Thoughts Inspired by the Documentary "Song of Life"

Another view on why the Jews of Zakynthos survived

by Dr. Michael Matsas

In 1989 the prominent Greek newspaper "To Vima" published an article in which the extraordinary story of survival of all 275 Jews of Zakynthos was told. Bishop Chrysostomos sent a telegram to Hitler which became "a lifesaver for the Jews." The reply was, "Leave the Jews of Zakynthos under the personal responsibility of the Bishop and the Mayor." The article concluded, "That was all. The 275 Jews of Zakynthos were saved." The Bishop and the Mayor were honored by Yad Vashem as "Righteous Gentiles."[1]

It is possible that the producers of the documentary understood how absurd it was to believe that the highly deceitful Germans would honor the request of a provincial religious figure. Or that the Germans, who killed the heroic German Jewish invalids of World War I who received the highest awards for valor, would spare the lives of some Greek Jews.

The fact is that the people of Zakynthos became the "saviors" in this documentary, while the telegrams were not mentioned at all. Since I also come from a city, Agrinion, where all the Jews survived, I understand both, how the Jews of Zakynthos behave, and how their words and actions are misinterpreted. They knew that the Americans and the British did not give us any warning or advice. They knew that the highly efficient Germans failed to send them to the gas chambers, as they did to 67,000 other Greek Jews like themselves. I am sure they are grateful to the fact that they were lucky to be in Zakynthos and not in Corfu or Ioannina, where the losses were 91%.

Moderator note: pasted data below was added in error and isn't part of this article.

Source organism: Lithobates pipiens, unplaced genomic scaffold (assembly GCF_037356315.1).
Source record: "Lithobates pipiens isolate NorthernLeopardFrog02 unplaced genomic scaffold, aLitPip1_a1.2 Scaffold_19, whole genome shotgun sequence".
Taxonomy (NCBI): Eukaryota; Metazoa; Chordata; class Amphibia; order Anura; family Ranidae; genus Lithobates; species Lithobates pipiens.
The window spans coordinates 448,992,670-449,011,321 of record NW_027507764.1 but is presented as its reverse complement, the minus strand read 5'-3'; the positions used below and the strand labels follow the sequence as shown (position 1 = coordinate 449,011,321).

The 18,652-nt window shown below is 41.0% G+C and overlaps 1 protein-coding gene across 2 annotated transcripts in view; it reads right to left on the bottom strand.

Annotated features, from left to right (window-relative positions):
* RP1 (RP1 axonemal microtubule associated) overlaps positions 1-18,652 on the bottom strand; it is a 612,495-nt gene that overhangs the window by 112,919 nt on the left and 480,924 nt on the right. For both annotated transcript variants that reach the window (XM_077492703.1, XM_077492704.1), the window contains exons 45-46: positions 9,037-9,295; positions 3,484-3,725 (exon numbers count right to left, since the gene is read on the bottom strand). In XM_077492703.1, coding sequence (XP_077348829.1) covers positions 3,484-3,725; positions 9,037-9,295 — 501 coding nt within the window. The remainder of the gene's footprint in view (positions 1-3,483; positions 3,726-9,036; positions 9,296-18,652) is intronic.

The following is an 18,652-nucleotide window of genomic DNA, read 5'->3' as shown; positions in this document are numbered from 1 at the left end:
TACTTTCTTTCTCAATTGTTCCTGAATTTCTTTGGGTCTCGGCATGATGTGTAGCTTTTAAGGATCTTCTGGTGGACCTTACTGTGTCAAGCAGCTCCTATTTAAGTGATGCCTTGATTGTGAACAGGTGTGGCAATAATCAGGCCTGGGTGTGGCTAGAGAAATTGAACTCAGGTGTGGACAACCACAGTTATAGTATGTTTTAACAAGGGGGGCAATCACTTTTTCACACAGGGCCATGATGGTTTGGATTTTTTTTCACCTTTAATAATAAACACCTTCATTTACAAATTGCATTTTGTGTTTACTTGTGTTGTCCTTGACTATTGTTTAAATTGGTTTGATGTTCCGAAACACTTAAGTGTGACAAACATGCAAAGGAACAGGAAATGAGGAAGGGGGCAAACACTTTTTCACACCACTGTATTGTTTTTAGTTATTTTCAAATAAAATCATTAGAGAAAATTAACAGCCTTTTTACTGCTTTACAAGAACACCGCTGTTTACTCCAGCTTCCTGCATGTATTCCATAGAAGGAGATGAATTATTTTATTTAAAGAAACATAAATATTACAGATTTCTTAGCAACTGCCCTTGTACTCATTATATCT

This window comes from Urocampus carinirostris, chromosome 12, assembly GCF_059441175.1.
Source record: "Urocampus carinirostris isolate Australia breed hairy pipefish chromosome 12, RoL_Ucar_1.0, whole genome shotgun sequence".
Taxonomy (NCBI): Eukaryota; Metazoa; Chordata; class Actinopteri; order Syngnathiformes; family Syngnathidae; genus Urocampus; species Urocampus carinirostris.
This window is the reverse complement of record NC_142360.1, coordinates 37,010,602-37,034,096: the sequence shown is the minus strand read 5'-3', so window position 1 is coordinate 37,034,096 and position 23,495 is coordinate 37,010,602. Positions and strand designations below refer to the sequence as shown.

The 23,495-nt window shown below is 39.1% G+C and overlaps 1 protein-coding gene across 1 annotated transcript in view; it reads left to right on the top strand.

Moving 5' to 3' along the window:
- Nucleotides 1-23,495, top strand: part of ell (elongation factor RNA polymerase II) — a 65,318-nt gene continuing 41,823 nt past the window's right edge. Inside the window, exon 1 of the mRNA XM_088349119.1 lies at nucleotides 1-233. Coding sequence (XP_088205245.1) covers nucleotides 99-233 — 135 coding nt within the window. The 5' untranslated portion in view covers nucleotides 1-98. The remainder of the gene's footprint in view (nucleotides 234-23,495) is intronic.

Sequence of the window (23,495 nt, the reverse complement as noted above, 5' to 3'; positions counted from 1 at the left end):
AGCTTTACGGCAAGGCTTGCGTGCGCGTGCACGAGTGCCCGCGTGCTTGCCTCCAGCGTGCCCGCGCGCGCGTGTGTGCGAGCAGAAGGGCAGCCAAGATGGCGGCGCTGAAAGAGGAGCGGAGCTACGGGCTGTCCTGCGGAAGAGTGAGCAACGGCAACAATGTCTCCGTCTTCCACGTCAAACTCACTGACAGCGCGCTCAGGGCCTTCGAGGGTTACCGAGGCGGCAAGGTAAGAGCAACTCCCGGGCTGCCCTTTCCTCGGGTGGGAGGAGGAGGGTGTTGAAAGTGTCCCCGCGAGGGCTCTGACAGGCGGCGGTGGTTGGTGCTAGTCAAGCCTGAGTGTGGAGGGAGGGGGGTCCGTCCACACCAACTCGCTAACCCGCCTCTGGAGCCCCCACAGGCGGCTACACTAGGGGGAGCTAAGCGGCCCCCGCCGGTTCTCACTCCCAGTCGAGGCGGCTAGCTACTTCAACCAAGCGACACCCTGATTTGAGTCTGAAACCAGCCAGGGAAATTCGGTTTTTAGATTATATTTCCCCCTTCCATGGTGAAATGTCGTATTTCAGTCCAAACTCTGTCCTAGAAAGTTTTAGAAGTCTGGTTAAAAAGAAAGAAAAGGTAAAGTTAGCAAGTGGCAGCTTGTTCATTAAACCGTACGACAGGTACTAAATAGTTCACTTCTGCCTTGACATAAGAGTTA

The Jews of Zakynthos appear to believe that they were "saved" by the people who offered them shelter. This is like believing that firefighters "saved" the inhabitants of a house which was NOT ON FIRE. This is so, because the element that is missing in this "heroic episode" is the FIRE, or the actions of the Germans.

A "savior" of a Jew, was a person who, at the risk of his own life, hid the Jew in his home AFTER THE GERMANS RECEIVED ORDERS TO ARREST THE JEWS. The Germans in Zakynthos did not make any attempt to arrest the Jews. When the Germans received such orders, they, with the assistance of Greek traitors, were able to arrest up to 100% of the targeted Jews, and ultimately they killed 87% of them.

There were five places I know of where ALL THE JEWS SURVIVED. NOBODY SAVED THEM, NOT EVEN ONE OF THEM WAS ARRESTED, and this is because THE GERMANS DID NOT RECEIVE ORDERS TO ARREST THE JEWS. In Agrinion, Karditsa, and Katerini, all the Jews went to the free partisan-controlled mountain villages, before the Germans issued any anti-Jewish regulations. The other two places were Zakynthos and Albania.

In Albania the headquarters of the German Army in Delvino were in the house of my grandparents who LIVED WITH the Germans until the day the Germans had to hastily leave Greece and Albania to avoid capture by the rapidly advancing Soviet Army.

After the collapse of communism, the Albanian Jews, many of whom were intermarried with Moslems went to Israel. Only my 37 Albanian relatives came to America and told me that NOBODY saved them. However, the Albanians who went to Israel deceived Yad Vashem which honored dozens of Moslem Albanians as righteous gentiles who "risked their lives to save the Jews during World War II. [2]

The "Song of Life" is very moving, especially during tearful reunions of old friends who in their excitement forget that their friend is a Jew. (I am aware of the fact that the Christians are taught that the "thrice-cursed" Jews killed Jesus Christ and they cannot go to heaven.)

The "Song of Life" gives the impression that there is great love between Jews and Christians in Greece, as if the massacre of the Jews of Greece in 1821 never took place, or as if the Greek Christians helped the Greek Jews as much as they could during World War II. Let's not forget that out of possibly 10,000 Jewish families in Salonika, only one was offered asylum by friends. A few days before the Germans left Greece, the Jewish family was forced to legally transfer to their "saviors" all their real estate holdings. In 2002 Yad Vashem was deceived once more and those "friends" are included in the small list of only 70 couples and 79 individuals who were honored as righteous gentiles. And then how come the Jews of Zakynthos are in Israel?